View this post on Instagram
Well…until the last time.
I have no recollection of how many trips I took, but the creative process that emerged in my writing and artwork was high. I felt free, creative, and in the flow.
Until that last trip.
My boyfriend and I were in the park with friends, laughing and chilling. A few in the crowd were not usually there and definitely not our regular crew. The vibes, to me, were strong—but off.
When they all suggested we hop in the dark colored, dirty muscle car, I had no desire to do so. I felt pressured to join in and yet I got in the crowded car.
Note, this was a time of no seat belts, or not using them, and no limits to how many bodies could be stuffed in a tin can of metal.
Then, the acid started getting passed out and I said no. But no was not an option in the late 60s, especially from females. So I was force-fed a pill and drew myself into a little ball of fear-filled mush on the floor of the packed back seat.
The hallucinations were scary, dark, and deep. The night seemed to last a lifetime. I do not know how long we were out, or how I got home. But I knew I was done with tripping.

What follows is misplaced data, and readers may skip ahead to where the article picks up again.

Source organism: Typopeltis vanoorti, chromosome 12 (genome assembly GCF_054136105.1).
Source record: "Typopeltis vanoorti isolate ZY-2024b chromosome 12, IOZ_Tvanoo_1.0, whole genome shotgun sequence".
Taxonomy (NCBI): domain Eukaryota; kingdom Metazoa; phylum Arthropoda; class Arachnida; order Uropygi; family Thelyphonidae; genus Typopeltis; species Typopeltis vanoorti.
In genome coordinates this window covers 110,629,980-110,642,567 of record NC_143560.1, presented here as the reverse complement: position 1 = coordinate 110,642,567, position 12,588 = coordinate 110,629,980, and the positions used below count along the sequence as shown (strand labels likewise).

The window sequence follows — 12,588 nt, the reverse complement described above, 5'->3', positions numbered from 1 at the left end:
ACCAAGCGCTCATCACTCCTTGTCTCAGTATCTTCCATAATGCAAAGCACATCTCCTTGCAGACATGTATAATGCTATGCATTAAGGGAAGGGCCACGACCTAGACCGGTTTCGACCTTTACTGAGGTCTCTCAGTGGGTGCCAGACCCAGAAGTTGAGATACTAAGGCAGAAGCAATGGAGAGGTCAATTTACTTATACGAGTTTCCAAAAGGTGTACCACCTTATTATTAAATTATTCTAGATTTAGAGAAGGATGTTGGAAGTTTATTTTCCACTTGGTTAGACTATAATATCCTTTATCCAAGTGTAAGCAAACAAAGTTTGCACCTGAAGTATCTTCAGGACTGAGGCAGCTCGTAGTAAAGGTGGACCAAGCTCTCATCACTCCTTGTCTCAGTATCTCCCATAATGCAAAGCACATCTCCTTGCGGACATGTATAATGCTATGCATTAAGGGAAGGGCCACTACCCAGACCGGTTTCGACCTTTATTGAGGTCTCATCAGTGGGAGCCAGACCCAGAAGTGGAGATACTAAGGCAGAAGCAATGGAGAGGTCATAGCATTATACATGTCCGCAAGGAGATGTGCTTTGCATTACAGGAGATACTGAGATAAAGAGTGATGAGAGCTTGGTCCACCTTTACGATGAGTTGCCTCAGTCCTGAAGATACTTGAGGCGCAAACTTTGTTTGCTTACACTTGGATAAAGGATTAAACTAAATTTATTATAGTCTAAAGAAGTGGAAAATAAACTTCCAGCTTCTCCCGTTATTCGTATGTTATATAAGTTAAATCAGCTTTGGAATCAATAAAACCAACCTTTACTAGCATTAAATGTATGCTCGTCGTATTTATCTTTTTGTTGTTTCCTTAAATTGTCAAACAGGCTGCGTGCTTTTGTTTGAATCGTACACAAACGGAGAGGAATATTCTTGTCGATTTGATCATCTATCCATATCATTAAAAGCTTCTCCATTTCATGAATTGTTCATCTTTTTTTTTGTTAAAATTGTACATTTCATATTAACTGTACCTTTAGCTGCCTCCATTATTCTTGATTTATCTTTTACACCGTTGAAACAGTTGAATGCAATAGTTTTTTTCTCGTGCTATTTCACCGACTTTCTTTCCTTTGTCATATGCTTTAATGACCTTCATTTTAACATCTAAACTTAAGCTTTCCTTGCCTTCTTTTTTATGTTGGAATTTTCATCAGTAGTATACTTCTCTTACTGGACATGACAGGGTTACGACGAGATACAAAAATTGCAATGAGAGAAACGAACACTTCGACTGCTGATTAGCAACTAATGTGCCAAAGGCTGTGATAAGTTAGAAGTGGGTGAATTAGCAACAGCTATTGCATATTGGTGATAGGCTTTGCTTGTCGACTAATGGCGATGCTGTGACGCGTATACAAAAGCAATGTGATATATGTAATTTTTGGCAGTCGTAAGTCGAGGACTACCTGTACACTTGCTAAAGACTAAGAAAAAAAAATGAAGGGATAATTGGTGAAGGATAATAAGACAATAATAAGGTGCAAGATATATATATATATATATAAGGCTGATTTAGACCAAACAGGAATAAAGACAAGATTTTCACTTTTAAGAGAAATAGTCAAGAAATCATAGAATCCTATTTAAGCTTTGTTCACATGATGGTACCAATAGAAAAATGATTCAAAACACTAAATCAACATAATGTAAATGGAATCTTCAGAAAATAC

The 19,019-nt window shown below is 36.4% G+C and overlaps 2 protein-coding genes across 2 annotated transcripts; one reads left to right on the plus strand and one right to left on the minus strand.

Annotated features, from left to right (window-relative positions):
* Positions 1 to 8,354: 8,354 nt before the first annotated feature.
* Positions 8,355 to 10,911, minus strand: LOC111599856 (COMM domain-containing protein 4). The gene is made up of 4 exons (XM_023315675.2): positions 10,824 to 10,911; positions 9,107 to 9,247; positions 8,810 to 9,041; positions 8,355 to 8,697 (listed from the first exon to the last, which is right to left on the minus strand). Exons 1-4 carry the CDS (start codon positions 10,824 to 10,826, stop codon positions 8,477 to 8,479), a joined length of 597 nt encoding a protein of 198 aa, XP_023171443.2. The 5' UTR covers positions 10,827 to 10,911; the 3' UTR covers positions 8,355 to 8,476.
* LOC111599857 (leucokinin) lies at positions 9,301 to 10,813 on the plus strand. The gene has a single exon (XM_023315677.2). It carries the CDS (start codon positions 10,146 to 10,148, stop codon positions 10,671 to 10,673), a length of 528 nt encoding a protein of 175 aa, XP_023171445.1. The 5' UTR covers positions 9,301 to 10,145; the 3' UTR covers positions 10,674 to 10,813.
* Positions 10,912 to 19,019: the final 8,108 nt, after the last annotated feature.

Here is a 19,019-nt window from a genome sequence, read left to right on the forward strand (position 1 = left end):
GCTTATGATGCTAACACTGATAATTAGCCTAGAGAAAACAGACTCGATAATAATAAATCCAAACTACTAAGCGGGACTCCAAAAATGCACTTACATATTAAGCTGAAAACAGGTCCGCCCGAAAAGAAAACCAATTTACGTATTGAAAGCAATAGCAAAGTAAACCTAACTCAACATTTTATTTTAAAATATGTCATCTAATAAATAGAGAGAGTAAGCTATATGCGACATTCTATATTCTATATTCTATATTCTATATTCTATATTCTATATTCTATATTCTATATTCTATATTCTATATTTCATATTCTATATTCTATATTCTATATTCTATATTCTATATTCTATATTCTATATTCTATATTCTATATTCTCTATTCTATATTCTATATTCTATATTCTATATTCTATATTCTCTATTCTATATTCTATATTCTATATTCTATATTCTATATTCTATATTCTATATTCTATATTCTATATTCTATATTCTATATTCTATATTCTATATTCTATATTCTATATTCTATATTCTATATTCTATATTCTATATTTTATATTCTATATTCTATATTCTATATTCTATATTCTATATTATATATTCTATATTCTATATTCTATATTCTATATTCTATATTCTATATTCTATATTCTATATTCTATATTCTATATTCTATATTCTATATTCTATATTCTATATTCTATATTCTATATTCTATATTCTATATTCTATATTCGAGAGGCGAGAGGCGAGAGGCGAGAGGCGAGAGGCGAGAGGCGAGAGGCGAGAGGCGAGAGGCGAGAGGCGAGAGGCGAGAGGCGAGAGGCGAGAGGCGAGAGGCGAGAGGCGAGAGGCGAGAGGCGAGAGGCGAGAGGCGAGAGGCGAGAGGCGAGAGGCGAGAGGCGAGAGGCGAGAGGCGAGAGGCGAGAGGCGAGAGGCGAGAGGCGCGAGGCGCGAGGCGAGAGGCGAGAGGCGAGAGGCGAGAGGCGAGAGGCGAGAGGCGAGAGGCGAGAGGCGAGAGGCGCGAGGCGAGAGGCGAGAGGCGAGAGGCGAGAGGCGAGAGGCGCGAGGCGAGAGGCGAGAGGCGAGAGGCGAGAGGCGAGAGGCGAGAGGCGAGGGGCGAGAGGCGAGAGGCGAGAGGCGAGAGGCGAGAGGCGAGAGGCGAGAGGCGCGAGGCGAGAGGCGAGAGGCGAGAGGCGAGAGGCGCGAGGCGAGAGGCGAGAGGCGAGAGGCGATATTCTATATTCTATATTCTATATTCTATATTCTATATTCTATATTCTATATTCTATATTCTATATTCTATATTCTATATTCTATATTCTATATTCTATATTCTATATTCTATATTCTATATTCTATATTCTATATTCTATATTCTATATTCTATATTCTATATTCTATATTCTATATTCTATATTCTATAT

Why am I writing about this now?
I have been elated to read about the research going on the past several years regarding using psychedelics for healing. And the varieties of substances, old and new, being explored and some becoming legal.
Back to the beginning…
When I first tripped, the world was a multi-colored carousel, sometimes a roller coaster with thrilling plunges and exhilarating ups. Other times, it was a peaceful, loving place of flowers, tall lush grass, and blue skies with clouds that brought images of animals playing freely.
Artwork and writing were easy since the shapes, colors, and words were visible and I only needed to trace the patterns emerging or jot the words that were scrawled across pages of lined or blank paper.
Our current reality is a 24/7 crowded one with too many people rushing about angry, tired, depressed, lonely, stressed to the max—and we need help. If psychedelic use, in controlled settings, can alter the reality and give folks a chance to make the changes to create a better physical, mental, emotional, and spiritual life—then I say on with the research.
In the meantime, there are non-drug-related methods to make incremental changes that can do the same. Living in tune with nature and eating nutritious, in-season foods, to start. Also, taking time to listen to our breath, focus on our inner mind, and meditate, move oour body, and practice good sleep routines. These are how we get back to our true selves.
Have you ever levitated when you meditated? It’s been a long time and I am eager to again.